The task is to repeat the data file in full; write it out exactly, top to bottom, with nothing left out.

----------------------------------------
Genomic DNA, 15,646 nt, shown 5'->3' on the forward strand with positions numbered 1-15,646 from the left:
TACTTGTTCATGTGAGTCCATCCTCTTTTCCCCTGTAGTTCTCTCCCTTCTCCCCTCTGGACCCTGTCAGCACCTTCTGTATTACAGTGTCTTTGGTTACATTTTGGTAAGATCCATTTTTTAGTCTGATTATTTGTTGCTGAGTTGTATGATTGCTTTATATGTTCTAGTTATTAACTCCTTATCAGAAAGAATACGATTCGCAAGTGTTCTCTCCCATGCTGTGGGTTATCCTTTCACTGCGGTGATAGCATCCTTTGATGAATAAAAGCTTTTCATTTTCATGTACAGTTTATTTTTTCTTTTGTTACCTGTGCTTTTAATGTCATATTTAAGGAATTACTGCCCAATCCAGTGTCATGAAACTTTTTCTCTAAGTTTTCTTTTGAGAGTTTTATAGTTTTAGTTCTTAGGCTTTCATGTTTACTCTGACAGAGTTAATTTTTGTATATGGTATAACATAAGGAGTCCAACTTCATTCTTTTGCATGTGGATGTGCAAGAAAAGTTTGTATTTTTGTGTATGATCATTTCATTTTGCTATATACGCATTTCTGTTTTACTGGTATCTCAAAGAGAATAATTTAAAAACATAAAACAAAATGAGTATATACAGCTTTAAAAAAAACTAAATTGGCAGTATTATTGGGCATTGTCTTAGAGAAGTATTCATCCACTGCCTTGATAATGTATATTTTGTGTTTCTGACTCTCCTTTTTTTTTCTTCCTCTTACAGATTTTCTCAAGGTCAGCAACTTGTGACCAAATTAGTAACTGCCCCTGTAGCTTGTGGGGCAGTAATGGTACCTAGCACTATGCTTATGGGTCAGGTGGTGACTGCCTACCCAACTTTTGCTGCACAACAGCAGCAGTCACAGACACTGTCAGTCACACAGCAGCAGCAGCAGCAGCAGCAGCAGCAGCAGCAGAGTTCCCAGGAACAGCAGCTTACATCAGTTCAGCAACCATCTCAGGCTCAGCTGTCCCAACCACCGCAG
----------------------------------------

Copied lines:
Genomic DNA, 15,646 nt, shown 5'->3' on the forward strand with positions numbered 1-15,646 from the left:
TACTTGTTCATGTGAGTCCATCCTCTTTTCCCCTGTAGTTCTCTCCCTTCTCCCCTCTGGACCCTGTCAGCACCTTCTGTATTACAGTGTCTTTGGTTACATTTTGGTAAGATCCATTTTTTAGTCTGATTATTTGTTGCTGAGTTGTATGATTGCTTTATATGTTCTAGTTATTAACTCCTTATCAGAAAGAATACGATTCGCAAGTGTTCTCTCCCATGCTGTGGGTTATCCTTTCACTGCGGTGATAGCATCCTTTGATGAATAAAAGCTTTTCATTTTCATGTACAGTTTATTTTTTCTTTTGTTACCTGTGCTTTTAATGTCATATTTAAGGAATTACTGCCCAATCCAGTGTCATGAAACTTTTTCTCTAAGTTTTCTTTTGAGAGTTTTATAGTTTTAGTTCTTAGGCTTTCATGTTTACTCTGACAGAGTTAATTTTTGTATATGGTATAACATAAGGAGTCCAACTTCATTCTTTTGCATGTGGATGTGCAAGAAAAGTTTGTATTTTTGTGTATGATCATTTCATTTTGCTATATACGCATTTCTGTTTTACTGGTATCTCAAAGAGAATAATTTAAAAACATAAAACAAAATGAGTATATACAGCTTTAAAAAAAACTAAATTGGCAGTATTATTGGGCATTGTCTTAGAGAAGTATTCATCCACTGCCTTGATAATGTATATTTTGTGTTTCTGACTCTCCTTTTTTTTTCTTCCTCTTACAGATTTTCTCAAGGTCAGCAACTTGTGACCAAATTAGTAACTGCCCCTGTAGCTTGTGGGGCAGTAATGGTACCTAGCACTATGCTTATGGGTCAGGTGGTGACTGCCTACCCAACTTTTGCTGCACAACAGCAGCAGTCACAGACACTGTCAGTCACACAGCAGCAGCAGCAGCAGCAGCAGCAGCAGCAGCAGAGTTCCCAGGAACAGCAGCTTACATCAGTTCAGCAACCATCTCAGGCTCAGCTGTCCCAACCACCGCAG